3. Choose educational materials that are engaging, flexible, accessible, enriching, and relevant.
Since the school year started, there have been several controversies over SLMs that had incorrect or inappropriate content, prompting lawmakers and education leaders to call for a nationwide assessment of all learning materials. It is imperative, then, for teachers to be more thorough in vetting the materials they use for their classes. The students’ learning materials must be able to compensate as much as possible for the lack of face-to-face instruction, especially when it comes to offline modular learning delivery.
Aside from looking out for errors, teachers should also select educational resources that can make the transition to modular distance learning smoother not only for students but also for themselves. This was the goal of educational resources provider Diwa Learning Systems Inc in creating its new Diwa 5G product suite, which includes print and digital K-to-12 solutions that can be utilized in any learning delivery modality.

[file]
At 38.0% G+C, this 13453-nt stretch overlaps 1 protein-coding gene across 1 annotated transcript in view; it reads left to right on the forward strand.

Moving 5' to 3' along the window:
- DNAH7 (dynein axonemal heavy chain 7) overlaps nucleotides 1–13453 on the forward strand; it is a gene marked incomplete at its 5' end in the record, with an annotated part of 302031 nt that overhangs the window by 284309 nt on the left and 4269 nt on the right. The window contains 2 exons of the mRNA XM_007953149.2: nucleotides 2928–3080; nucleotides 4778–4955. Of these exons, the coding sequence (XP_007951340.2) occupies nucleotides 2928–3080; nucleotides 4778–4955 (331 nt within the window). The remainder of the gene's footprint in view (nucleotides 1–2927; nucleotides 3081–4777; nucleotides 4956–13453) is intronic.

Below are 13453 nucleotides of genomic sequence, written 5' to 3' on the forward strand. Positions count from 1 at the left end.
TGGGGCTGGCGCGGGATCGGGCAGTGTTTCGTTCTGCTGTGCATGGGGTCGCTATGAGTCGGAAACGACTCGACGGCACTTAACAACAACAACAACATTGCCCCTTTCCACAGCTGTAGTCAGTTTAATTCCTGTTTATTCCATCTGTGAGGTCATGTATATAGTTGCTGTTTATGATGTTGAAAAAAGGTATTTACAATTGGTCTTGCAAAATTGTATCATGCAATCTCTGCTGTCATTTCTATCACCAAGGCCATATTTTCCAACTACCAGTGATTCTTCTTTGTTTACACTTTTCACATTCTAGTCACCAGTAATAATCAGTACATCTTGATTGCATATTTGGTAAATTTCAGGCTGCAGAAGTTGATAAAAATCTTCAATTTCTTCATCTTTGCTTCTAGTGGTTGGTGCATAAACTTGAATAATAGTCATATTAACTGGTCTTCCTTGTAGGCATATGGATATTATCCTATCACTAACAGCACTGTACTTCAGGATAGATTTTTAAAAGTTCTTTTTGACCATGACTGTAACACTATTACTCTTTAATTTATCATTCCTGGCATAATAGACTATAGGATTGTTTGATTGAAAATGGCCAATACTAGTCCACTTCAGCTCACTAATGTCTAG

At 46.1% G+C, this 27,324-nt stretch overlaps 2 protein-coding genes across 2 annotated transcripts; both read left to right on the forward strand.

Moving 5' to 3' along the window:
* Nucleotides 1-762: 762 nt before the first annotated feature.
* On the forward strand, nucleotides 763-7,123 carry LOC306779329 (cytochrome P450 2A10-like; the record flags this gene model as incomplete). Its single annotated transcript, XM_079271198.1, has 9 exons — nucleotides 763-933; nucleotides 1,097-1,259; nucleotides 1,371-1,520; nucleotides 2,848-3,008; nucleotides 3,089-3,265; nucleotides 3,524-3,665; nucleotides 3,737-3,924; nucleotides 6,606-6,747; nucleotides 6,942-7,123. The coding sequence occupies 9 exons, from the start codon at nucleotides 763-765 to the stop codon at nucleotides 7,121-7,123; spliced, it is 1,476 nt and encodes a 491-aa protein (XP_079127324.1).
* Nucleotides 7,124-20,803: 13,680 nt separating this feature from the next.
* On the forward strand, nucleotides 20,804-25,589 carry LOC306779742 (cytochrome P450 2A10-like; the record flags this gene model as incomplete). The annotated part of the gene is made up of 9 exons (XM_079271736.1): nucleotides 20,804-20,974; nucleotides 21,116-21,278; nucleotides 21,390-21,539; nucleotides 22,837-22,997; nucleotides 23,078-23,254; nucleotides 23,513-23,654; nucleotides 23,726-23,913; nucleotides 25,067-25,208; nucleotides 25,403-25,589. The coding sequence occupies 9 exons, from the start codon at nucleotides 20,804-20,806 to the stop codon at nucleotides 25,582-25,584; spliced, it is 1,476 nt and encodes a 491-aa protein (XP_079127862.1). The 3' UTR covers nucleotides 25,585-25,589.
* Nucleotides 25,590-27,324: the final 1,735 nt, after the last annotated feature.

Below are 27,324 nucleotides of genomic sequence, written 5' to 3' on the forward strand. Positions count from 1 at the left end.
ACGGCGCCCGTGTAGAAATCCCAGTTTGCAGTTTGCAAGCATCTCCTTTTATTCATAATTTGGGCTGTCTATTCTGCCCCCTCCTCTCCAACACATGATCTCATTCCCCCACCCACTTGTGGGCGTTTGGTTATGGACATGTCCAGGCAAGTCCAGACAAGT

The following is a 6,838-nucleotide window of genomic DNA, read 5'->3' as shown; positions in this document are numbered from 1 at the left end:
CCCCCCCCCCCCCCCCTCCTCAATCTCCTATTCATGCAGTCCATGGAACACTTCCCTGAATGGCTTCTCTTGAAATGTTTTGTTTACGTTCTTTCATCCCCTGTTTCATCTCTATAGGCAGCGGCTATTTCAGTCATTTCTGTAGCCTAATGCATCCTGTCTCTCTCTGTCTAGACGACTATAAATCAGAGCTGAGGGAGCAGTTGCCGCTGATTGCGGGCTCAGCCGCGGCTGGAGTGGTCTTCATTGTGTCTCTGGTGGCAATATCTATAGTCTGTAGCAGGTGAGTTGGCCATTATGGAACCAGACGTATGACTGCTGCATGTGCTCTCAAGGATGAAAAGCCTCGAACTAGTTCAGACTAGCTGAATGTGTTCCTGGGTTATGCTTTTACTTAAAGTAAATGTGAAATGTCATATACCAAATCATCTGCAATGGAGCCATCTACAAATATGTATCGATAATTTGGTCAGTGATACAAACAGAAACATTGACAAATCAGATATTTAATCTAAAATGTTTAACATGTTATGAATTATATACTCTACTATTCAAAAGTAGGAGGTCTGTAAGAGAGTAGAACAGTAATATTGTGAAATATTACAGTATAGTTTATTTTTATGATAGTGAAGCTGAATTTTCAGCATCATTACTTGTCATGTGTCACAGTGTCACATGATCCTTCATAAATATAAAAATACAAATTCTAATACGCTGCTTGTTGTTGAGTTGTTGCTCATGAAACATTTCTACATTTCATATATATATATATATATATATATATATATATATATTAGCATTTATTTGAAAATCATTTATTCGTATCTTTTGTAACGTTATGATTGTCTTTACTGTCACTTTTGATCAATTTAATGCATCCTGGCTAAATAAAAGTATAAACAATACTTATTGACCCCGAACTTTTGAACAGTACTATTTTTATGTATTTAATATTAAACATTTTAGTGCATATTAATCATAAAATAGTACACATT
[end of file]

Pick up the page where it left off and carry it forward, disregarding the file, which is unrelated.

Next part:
Diwa Textbooks, in particular, come with the Teacher's Guide: A Modular Approach to Flexible Learning Delivery, a narrative matrix that provides educators with relevant teaching instructions and student assessments for either online learning delivery or for self-directed offline learning delivery. Guided by the DepEd’s Most Essential Learning Competencies (MELCs), this carefully breaks down and translates the lessons and activities found inside Diwa Textbooks into digestible and bite-sized modules divided per grading period.
The Teacher’s Guide includes a detailed learning workflow for synchronous and asynchronous sessions with prescribed time allotment, allowing teachers and students to begin and end every grading period on time. It also addresses the need for a strong partnership between schools and families by highlighting which parts of the lesson can parents take a more active role in the learning process of their children.
Distance learning has allowed education to continue even in the midst of a pandemic. And though there are some hiccups along the way, what is important is to keep finding ways to make distance learning work, whatever the learning delivery modality may be.